Of course, that doesn’t mean it’s beneficial or even appropriate to discuss adult problems surrounding COVID-19 with children. “Kids don’t have the decision making power and they don’t have all the skills, developmentally, to make these large decisions,” Mazzulla says. “So we don’t want to let them in on all the details. But what we can do is to let them know that, yes, this is something that we’re all working on and we’re working on it together so that we all can be safe.”
The COVID-19 pandemic, Mazzulla says, is one on-going traumatic event. In fact, studies have shown that this public health crisis has negatively impacted both kids’ and parents’ mental health. And while the pandemic certainly hasn’t effected everyone equally (Black and Latinx communities, for example, are being disproportionately impacted by the virus, and working moms are having to cut their work hours to facilitate their children’s at-home education more than dads) Mazzulla says it has been stressful in one way or another.
“Trauma inherently disrupts our sense of safety and stability,” she explains. “So if we talk about trauma disrupting our sense of safety and stability, we want to rebalance that for our kids. We want to give them that sense of safety back.” So, for example, when your child says they want to play with the neighborhood kids, or not wear a mask to school, or go back to school in person, Mazzulla say it’s best to continue to “come back to the message of safety.”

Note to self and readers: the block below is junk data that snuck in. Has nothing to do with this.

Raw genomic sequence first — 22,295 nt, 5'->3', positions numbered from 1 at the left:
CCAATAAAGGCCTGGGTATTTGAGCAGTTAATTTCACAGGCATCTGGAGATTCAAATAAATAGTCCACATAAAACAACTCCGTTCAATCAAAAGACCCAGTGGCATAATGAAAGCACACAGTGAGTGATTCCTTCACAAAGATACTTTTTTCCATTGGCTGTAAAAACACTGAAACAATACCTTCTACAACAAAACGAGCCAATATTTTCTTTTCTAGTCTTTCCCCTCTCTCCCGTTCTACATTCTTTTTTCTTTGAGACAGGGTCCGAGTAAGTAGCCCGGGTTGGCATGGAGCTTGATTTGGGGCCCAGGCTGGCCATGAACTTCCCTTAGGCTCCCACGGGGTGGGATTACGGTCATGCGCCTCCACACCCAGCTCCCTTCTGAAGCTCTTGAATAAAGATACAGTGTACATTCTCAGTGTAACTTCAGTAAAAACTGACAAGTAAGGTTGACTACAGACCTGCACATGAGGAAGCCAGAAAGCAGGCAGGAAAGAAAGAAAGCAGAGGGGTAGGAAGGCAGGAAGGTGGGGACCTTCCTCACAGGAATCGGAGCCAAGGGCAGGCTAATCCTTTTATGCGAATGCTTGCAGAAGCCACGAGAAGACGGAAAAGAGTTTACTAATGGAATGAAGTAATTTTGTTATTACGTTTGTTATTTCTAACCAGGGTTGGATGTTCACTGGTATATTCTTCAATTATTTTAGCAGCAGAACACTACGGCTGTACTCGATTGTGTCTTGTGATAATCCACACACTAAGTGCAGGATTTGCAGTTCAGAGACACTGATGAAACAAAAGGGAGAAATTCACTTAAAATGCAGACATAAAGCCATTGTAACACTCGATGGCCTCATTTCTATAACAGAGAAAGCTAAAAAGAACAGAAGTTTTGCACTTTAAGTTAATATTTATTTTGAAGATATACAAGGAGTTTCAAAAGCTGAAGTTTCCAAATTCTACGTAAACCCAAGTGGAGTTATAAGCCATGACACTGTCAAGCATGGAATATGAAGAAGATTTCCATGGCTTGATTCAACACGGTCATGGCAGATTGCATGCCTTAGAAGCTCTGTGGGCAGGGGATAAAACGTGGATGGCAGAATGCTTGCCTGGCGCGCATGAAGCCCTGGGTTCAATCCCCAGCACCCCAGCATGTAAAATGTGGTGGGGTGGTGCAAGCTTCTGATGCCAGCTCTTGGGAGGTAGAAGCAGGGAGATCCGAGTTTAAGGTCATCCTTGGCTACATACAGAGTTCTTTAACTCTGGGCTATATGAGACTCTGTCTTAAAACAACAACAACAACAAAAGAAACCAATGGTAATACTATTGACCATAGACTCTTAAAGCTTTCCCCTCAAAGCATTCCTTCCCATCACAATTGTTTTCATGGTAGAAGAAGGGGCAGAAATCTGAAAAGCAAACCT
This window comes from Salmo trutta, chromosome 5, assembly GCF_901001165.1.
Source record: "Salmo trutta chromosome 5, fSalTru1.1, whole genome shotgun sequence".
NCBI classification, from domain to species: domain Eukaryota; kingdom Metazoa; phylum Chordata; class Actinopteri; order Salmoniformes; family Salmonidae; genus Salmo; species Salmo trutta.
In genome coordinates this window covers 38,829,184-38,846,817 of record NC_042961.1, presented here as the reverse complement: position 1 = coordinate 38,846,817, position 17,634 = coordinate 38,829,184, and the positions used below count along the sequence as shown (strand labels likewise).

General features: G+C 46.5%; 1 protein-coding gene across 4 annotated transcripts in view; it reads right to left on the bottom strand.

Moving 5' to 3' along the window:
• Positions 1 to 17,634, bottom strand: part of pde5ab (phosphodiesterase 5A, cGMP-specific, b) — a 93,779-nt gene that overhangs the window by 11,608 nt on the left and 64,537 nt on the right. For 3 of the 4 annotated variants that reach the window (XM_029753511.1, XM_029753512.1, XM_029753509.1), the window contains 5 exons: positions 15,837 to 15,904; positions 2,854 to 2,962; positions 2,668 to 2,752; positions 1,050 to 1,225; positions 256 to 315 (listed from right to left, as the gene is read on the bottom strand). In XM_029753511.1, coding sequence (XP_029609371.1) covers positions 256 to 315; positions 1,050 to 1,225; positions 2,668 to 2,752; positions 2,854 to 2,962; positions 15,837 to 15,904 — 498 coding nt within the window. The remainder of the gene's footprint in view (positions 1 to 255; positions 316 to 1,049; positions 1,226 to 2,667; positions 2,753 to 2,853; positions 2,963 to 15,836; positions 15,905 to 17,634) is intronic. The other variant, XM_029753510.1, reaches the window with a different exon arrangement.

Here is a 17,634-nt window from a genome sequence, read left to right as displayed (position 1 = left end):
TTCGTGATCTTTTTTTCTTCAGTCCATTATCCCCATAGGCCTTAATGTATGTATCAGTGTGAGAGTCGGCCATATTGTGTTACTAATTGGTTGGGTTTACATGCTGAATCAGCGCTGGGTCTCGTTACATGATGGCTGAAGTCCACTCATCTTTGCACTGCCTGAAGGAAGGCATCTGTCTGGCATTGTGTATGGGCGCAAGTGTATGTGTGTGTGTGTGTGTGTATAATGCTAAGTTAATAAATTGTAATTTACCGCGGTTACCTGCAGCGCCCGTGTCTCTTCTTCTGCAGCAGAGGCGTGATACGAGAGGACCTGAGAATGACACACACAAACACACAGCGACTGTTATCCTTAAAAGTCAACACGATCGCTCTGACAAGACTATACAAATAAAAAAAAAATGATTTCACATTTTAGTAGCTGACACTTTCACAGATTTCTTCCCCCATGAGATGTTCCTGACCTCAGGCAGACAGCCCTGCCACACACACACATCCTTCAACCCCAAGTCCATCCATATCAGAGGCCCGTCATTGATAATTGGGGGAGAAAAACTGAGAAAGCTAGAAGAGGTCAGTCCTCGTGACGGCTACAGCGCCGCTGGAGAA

“Kids are very perceptive, so they’re looking at us in terms of how we’re feeling about this collective event.”
As school years have started across the country in some form or fashion, and many districts have had to adjust their plans and re-close schools due to an increase in COVID-19 cases, Mazzulla knows (and wants other parents to know) that these conversations will be ongoing. And while it can be overwhelming, and even scary, to admit to our children that we don’t exactly know what the future will hold, it’s vital that we present a level of honesty and transparency to our children.
“[It’s important to] be able to model that for our kids — managing our own anxiety and worry about the uncertainty of this time — by being able to say, ‘I’m not quit sure what is going to happen, but what I am sure about is that I’m thinking about your safety and the safety of our family” or, ‘I’m sure we can make some decisions based on the information we’re getting and we’re going to feel comfortable about that decision that day.’”
Most importantly, Mazzulla encourages all parents to give themselves some grace as they continue to prepare their children for the inevitable changes ahead.
“We’re human and we have our own feelings to manage,” she says. “And so at the end of the book I provide nine resilience-focused coping strategies, and the ninth one is to model these strategies, 1 though 8, with your kids and for your kids, but to also be compassionate with yourself when you have setbacks. We’re definitely going to all have setbacks, especially when we’re under stress and the stress of uncertainty around the pandemic is certainly a challenge.”
It’s impossible to know what this unparalleled school year will look like, or what will be asked of kids, parents, teachers, and staff as they all continue to make necessary adjustments that keep everyone safe. But one thing Mazzulla hopes every parent, and their child, take away from her book is that they’re resilient. And given the right tools, parents and kids can thrive under even the most stressful of circumstances.
“Remind your kids that they can do hard things,” she says. “And I think that’s more for us as parents, too, who are really just big kids: we can do hard things. And that doesn’t mean we enjoy every minute of it, but we can do it.”